Bursting onto the fashion scene and causing quite a stir is Alex Acero, the creative bombshell earning buzz through his uplifting media outlets.

Now living in Paris, the talent has spent years nurturing his penchant for fashion, placing his prowess at the forefront of the next wave of style aficionados and blending influences derived from his time as a buyer which propelled his fondness to deepen his practice on digital terms.

“What I think about influencers is that they should first do something or have the talent to influence others through that” he reflects. “It has turned from something fun and playing dress-up into a full-time career. As far as connecting with a lot of people at one time, it hasn’t become something normal for me yet, and I want it to stay that way.”

Eager to find out all we could, we caught up with Alex to unveil early beginnings, buzzy moments, and the ethics behind his practice…

All right, let’s click rewind and go back to the beginning – fancy telling us a little bit about yourself? 

I’m someone who has always loved and been fascinated by fashion and beauty. I love to laugh and have fun. I’ve also always dreamed of having something of my own, so my entrepreneurial spirit is something I devote a lot of time towards, to creating things, taking care of them and feeling that sense of excitement and achievement about the whole process. 


Your ‘gram looks wit and fun, rich in dream-like moments. How did you dive into the fashion world?

I started to use Instagram to express my passions and experiences. It took me some time to realize that everyone wanted to be the same on social media, maybe myself included. So, I took the opportunity to express who I really am, what I like about myself, my personal style, beliefs, and experiences. Although I started as a buyer, Instagram was my entry into the fashion world in terms of sharing content to a wider audience and it all continued from there. 

You’re a buyer and influencer. How do you intermingle both practices? Is it important for you to have different creative outlets?

Yes, I indeed started as a buyer and my love for fashion and lifestyle developed into the content creation side where I share a bit of both and everything else through social media. Through being a buyer, I feel strongly about sharing and working only with brands I like, and that I would wear as I feel organic content is best for my profile. Your personal style is what makes you unique, so you should never compromise it. Being a buyer also helps me understand the business aspect of the industry and not just content creation.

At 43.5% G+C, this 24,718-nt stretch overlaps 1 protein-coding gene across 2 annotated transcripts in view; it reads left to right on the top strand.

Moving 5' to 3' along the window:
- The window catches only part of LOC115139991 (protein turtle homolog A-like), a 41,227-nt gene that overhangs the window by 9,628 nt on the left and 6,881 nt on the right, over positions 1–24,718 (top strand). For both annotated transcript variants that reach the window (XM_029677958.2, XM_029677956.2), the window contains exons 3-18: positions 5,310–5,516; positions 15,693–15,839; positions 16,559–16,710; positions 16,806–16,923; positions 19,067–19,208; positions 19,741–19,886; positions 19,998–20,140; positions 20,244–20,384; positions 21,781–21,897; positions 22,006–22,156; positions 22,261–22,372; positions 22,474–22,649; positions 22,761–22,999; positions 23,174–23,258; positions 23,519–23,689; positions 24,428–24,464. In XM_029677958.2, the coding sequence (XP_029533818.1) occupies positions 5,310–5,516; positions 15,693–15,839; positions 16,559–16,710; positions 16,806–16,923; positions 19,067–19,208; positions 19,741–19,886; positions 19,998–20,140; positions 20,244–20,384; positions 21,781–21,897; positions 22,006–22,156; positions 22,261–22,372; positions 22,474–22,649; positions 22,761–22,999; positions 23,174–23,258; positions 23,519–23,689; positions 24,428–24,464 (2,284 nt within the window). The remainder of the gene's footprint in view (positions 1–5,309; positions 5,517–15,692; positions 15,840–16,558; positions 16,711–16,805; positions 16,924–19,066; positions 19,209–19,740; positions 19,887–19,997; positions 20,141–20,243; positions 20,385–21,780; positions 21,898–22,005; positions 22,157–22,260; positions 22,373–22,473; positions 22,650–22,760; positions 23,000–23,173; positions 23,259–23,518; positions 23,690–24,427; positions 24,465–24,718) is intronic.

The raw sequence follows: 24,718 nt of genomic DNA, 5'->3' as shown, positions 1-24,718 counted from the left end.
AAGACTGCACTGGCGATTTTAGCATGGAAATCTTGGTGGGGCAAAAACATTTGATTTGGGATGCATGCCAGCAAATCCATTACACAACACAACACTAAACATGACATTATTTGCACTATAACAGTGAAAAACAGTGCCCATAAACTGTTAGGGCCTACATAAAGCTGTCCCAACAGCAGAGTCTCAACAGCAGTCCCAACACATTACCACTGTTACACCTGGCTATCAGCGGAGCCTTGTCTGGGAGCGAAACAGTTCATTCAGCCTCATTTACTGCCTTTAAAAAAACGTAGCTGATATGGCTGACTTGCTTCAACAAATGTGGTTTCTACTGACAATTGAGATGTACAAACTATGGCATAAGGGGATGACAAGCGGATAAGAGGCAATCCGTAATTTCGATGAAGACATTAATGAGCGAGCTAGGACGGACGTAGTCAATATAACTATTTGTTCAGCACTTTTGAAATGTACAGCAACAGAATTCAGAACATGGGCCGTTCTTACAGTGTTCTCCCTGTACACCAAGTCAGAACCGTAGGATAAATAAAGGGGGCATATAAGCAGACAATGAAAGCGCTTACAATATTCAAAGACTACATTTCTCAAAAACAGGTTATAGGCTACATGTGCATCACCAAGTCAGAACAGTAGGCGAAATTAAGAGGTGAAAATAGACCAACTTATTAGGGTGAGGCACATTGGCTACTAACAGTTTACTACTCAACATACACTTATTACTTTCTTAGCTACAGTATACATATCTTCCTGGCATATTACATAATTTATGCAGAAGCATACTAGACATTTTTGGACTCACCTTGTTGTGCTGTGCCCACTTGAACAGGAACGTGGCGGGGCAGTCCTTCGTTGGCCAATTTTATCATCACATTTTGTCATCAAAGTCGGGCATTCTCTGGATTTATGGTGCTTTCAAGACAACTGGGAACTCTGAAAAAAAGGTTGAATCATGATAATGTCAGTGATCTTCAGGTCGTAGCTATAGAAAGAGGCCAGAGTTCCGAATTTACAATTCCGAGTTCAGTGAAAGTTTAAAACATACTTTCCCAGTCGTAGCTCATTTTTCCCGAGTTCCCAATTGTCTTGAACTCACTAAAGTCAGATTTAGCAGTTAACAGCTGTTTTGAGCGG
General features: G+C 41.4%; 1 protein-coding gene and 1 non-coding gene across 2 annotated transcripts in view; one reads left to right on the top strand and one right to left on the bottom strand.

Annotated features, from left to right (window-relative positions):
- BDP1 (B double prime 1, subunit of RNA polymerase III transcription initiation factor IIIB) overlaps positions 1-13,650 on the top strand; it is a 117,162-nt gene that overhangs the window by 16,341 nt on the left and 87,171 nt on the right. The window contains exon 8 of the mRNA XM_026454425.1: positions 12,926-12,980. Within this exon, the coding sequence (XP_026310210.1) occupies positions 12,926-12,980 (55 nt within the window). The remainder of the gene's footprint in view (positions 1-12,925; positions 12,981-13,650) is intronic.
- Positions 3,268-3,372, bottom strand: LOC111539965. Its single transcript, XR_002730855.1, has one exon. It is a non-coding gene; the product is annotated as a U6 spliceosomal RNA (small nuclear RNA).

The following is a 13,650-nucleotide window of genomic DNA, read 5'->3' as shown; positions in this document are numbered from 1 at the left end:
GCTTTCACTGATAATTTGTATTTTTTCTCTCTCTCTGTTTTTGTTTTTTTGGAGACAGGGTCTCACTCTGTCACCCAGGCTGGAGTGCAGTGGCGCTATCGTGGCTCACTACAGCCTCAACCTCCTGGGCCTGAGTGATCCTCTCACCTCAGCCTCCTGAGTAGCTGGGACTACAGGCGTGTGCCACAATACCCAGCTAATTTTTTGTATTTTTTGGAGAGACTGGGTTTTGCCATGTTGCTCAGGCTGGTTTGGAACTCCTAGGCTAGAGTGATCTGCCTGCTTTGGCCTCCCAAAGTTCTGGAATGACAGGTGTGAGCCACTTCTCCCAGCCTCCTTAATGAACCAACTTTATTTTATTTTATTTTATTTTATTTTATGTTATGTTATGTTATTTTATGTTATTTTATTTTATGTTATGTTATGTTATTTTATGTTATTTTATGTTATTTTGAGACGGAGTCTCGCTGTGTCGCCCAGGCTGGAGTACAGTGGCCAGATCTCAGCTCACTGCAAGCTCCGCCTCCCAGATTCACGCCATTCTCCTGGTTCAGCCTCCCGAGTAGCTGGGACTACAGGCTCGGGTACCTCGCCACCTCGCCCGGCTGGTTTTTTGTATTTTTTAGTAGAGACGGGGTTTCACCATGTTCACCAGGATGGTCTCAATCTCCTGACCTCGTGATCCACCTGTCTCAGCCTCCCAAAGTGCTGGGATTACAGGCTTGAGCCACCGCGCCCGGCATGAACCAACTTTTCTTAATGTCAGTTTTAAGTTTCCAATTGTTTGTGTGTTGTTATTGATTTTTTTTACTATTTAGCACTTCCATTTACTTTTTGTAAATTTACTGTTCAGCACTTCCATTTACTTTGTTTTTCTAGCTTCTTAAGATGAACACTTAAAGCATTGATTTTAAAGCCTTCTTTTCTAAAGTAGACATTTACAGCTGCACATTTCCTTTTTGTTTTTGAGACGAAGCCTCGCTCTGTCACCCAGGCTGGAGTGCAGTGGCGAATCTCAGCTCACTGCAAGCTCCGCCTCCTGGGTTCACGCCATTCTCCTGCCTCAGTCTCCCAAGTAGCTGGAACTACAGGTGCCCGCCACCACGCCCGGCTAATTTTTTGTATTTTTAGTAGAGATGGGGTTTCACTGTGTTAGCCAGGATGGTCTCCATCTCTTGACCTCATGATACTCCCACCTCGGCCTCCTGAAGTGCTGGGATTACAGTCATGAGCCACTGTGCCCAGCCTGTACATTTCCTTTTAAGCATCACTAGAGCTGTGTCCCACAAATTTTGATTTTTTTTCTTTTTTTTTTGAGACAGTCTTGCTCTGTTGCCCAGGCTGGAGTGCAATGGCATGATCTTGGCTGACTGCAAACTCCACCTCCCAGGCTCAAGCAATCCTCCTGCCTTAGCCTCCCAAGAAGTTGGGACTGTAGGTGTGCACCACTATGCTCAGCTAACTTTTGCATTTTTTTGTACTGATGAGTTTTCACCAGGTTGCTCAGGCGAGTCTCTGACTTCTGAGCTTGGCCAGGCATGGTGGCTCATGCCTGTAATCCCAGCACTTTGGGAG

Talk us through how you’ve seen the media change since you began. Is it weird to be revealed to connect with the entire planet, in a way? 

When I began, the “influencer” term wasn’t really clear. People were really confused about it, even though they were following and enjoying content, no one really knew how it worked as it was a new job category. Nowadays, what I think about “influencers” is that they should first do something or have the talent to influence others through that. It has turned from something fun and playing dress-up into a full-time career. As far as connecting with a lot of people at one time, it hasn’t become something normal for me yet, and I want it to stay that way. It can be a bit daunting when you see how many people are interacting with you globally, but I like to see it as just sharing what I love and sharing my honest opinions with friends. I guess that’s the magic behind it. 

Fashion nowadays has increasingly evolved in relation to crafting to be ethical-sustainable. We’ve seen many taken that road. What’s your take on that? What’s been your highlight so far?

We all have to make an effort to help the planet we live in. I, of course, try to be as ethical as I can through my purchasing and lifestyle habits, I always try to recycle at home and mainly avoid mass-produced fast-fashion. I am also really interested in the ways brands are becoming more sustainable through their creative process of using scrap materials, reducing wastage and even unique ways of organically dying fabric. A highlight has been seeing some of the big brands incorporate this into their DNA in the likes of Stella McCartney and recently Burberry not using real fur anymore. 

We saw you’re well-acquainted in high fashion – what’s been the craziest thing you’ve experienced? What’s your main aim with the business? Who do you look up to in your industry? Enlighten us with what’s yet to come…

Well, I think we all go too crazy for the things we love and that we’re passionate about. For me, the craziest thing about fashion is how fast it goes. I do every fashion week each year, from ready to wear men’s and women’s, and also couture twice a year. That’s seven fashion weeks! Sometimes it’s crazy to realize everything you have to process in one day where you have four shows because it’s not only about understanding the collection, but it’s also about the way you’re going to share that day on social media so people can see what’s going on and also inspiring people in the process. Let’s not forget to choose your outfits, doing your content, and on top of that, you have to find time to eat and take care of yourself. My main aim is to stay true to who I am and hopefully inspire some people to do and share what they love, and not be afraid to take fashion risks and be themselves and have fun! I have always admired the work of Franca Sozzani, Diana Vreeland, and Fabien Baron. As Carrie Fisher once said: “Take your broken heart and make it into art.”

As far as what’s coming next, I can tell you that I’m very excited about a project I’ve been working on with my sister and business partner for almost two years, it’s still very confidential but will be revealed soon!

Talent: Alex Acero @alexacerov
Photography: Miguel Valencia @mvphotographer